New Delhi: The Supreme Court’s verdict Tuesday granting permanent commission to women officers in the Indian Navy is likely to hasten efforts within the force to allow women to serve at sea, top Naval sources told ThePrint.
Women deployed in the Navy are not sent to sea because it has so far been seen as a man’s domain. While women are allowed to serve in many other branches — including three where they have permanent commission, and also as observers in the Navy’s IL-38, P-8i and Dornier aircraft – restrictions on sea service puts them at a disadvantage against male colleagues when it comes to promotions.
“This is particularly true for women naval officers who have been inducted as observers in recent times. While their male counterparts would go to sea, women officers are not allowed sea service at present,” a senior officer from the Navy said.
This is so because women observers in the Navy are currently short-service commission officers who have to mandatorily retire after 14 years while their male colleagues continue to rise through the ranks. “This is likely to change with the grant of permanent commission to women officers,” the officer added.
“Sea service is a determining factor in promotions to the rank above commander, and this (SC decision) may prompt the Navy to come up with a decision soon on allowing sea service to women officers,” a second officer said.
In the Navy, promotions up to the rank of commander are time-scale based.
Short-service commission officers retire at the rank of commander. Beginning with the first rank that follows, Captain, sea service is an important criterion for promotions. Because of this, even though permanent commission has been extended to women in three branches, they are unable to rise beyond the rank of commander.
There are over 639 women personnel in the Navy, including 148 medical officers and two dental officers.
Women Navy officers serve functions such as logistics, ATC, observers (aviation), naval architecture and in the education branch. In 2016, the Navy finally fell in line with a 2008 government order and granted permanent commission to women in three fields — education, law and naval architecture branches.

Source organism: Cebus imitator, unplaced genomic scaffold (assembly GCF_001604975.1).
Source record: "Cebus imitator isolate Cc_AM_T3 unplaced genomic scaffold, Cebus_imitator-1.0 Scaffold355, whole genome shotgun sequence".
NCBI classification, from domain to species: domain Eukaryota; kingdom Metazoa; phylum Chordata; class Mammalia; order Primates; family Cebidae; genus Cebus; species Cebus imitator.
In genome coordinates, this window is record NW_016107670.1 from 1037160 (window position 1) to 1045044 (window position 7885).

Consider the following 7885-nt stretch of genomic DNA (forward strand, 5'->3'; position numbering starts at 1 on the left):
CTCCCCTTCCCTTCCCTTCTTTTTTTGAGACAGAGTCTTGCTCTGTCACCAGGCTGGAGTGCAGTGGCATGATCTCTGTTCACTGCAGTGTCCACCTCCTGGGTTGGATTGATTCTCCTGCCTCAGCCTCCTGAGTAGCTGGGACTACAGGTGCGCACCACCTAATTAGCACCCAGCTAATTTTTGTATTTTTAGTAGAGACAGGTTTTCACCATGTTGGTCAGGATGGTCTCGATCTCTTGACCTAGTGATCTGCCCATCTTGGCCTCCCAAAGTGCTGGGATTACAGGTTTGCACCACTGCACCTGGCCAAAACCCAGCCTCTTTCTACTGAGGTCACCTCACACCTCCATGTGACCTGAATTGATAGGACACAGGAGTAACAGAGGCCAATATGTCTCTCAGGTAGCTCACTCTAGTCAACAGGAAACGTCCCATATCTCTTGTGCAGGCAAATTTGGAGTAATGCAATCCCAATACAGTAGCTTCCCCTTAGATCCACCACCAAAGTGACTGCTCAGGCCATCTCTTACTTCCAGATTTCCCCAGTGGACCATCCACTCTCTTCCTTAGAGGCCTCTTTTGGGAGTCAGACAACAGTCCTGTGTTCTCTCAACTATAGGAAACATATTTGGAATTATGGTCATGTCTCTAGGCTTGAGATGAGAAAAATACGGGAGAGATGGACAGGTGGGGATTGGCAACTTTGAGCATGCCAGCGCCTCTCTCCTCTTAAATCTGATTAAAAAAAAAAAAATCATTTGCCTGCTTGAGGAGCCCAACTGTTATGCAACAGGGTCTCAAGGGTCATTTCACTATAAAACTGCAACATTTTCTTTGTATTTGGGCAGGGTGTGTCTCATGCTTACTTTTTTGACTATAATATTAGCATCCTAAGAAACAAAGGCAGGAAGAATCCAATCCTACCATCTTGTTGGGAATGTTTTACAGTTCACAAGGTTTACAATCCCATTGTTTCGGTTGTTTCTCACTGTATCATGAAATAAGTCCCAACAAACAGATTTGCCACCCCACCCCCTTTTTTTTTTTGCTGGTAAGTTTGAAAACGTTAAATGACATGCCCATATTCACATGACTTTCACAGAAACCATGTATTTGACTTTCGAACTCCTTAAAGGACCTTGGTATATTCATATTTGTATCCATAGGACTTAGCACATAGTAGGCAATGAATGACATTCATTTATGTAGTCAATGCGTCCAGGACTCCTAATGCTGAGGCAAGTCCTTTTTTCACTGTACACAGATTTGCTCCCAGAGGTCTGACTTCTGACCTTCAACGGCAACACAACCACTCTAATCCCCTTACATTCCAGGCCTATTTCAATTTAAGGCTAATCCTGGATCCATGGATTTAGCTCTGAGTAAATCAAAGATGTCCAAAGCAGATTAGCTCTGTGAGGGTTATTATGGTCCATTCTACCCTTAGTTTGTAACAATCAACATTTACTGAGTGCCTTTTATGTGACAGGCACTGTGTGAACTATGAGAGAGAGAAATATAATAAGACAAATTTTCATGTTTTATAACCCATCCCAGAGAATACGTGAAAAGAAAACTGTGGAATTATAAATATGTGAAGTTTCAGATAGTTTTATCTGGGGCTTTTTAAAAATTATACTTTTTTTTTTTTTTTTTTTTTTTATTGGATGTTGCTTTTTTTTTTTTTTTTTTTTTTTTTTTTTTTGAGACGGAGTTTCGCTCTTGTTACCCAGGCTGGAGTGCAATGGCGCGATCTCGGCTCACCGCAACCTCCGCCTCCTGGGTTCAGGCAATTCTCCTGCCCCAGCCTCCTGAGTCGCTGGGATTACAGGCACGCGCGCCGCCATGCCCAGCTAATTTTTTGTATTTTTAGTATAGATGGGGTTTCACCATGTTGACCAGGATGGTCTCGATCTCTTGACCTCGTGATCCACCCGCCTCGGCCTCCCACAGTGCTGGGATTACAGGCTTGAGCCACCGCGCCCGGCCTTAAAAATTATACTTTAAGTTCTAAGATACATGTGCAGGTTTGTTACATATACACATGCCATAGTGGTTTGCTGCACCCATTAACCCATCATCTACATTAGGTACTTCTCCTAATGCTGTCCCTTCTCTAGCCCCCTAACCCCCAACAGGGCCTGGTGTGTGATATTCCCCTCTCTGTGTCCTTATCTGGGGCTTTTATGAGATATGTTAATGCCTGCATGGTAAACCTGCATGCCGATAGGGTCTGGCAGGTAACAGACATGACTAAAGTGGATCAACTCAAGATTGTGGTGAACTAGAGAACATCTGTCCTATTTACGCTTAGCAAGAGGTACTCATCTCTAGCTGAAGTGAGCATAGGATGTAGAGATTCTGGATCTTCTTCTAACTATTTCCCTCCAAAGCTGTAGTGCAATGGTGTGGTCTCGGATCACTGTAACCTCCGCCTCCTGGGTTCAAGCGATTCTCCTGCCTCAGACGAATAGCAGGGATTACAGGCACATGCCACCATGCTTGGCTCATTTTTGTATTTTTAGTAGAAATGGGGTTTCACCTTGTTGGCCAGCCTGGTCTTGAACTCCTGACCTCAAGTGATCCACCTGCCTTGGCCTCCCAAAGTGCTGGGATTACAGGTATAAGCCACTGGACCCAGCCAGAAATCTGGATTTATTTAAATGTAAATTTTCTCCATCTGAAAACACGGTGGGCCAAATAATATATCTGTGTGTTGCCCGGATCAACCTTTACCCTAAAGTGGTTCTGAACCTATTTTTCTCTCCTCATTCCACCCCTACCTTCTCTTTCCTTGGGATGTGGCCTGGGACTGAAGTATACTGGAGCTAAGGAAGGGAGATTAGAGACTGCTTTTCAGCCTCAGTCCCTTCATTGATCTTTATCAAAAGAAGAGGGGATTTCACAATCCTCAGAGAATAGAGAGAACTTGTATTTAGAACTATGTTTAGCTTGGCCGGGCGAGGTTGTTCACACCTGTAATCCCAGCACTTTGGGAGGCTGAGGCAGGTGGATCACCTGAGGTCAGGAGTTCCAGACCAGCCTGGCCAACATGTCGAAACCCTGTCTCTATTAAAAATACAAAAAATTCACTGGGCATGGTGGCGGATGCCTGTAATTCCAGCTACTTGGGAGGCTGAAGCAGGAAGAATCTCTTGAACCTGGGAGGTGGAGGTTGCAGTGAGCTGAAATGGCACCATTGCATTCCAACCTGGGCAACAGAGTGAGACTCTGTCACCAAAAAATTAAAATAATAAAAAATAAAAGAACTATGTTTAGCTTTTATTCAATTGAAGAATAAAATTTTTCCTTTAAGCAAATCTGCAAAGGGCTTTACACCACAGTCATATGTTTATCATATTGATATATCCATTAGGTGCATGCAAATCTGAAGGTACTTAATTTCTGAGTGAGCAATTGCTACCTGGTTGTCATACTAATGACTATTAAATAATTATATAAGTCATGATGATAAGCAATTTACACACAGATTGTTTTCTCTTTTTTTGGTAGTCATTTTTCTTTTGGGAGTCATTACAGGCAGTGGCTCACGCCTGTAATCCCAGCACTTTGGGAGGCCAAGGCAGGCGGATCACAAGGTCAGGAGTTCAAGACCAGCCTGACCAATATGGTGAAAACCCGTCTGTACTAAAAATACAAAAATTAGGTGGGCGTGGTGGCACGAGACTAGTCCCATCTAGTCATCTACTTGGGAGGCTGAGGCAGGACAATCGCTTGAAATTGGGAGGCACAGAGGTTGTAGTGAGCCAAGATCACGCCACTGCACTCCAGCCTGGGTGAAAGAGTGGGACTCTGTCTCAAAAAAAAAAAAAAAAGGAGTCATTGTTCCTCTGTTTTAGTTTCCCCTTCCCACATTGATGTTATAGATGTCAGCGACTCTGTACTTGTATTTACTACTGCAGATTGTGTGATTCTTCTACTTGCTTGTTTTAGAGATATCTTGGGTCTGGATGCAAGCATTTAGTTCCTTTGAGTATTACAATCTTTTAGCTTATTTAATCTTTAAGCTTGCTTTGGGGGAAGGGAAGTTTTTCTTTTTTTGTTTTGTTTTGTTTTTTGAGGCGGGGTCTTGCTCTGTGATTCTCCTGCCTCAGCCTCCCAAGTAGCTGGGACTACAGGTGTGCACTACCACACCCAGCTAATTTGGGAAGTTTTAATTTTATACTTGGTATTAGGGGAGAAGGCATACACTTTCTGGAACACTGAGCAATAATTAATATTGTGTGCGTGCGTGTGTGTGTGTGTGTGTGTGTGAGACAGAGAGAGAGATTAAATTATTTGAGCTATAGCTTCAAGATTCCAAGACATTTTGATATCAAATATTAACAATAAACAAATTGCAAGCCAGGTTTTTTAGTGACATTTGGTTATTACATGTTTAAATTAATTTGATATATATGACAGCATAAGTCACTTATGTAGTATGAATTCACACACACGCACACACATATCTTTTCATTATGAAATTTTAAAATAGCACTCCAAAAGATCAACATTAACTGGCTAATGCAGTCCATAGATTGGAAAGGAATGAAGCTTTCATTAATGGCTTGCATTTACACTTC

This is likely to change in three months. On Tuesday, the Supreme Court stated there cannot be gender discrimination and directed the central government to grant permanent commission to serving women officers in the Navy within three months.
The decision comes close on the heels of the apex court judgment allowing permanent commission for women Army officers after a 14-year-long fight.
Advocate Pooja Dhar, who has been fighting the case on behalf of women officers of the Navy since 2015, said it was a huge victory.
“It was a long fight… A 1999 policy that also got presidential assent, asking women officers to be granted permanent commission… was not implemented,” she told ThePrint.
“The five original petitioners from the initial batches of the Navy have been given pensionary benefits and also a compensation of Rs 25 lakh each. While they were not reinstated in service, since they retired from service before 2008, the Supreme Court’s verdict will help… women serving in the Navy secure a permanent commission,” she said.
Commander Ruby Singh (Retd), who is from the first batch of women naval officers commissioned in 1992, said it was wonderful to be heard by the Supreme Court.
“This came to us after a delay of 21 years, since we never knew about the 1999 order. It came to light much later via the Armed Forces Tribunal (principal bench) order. It will surely open up doors for greater career progression of women in the Navy by removing all the artificial barriers women were subjected to,” she said.
Why news media is in crisis & How you can fix it
India needs free, fair, non-hyphenated and questioning journalism even more as it faces multiple crises.
But the news media is in a crisis of its own. There have been brutal layoffs and pay-cuts. The best of journalism is shrinking, yielding to crude prime-time spectacle.
ThePrint has the finest young reporters, columnists and editors working for it. Sustaining journalism of this quality needs smart and thinking people like you to pay for it. Whether you live in India or overseas, you can do it here.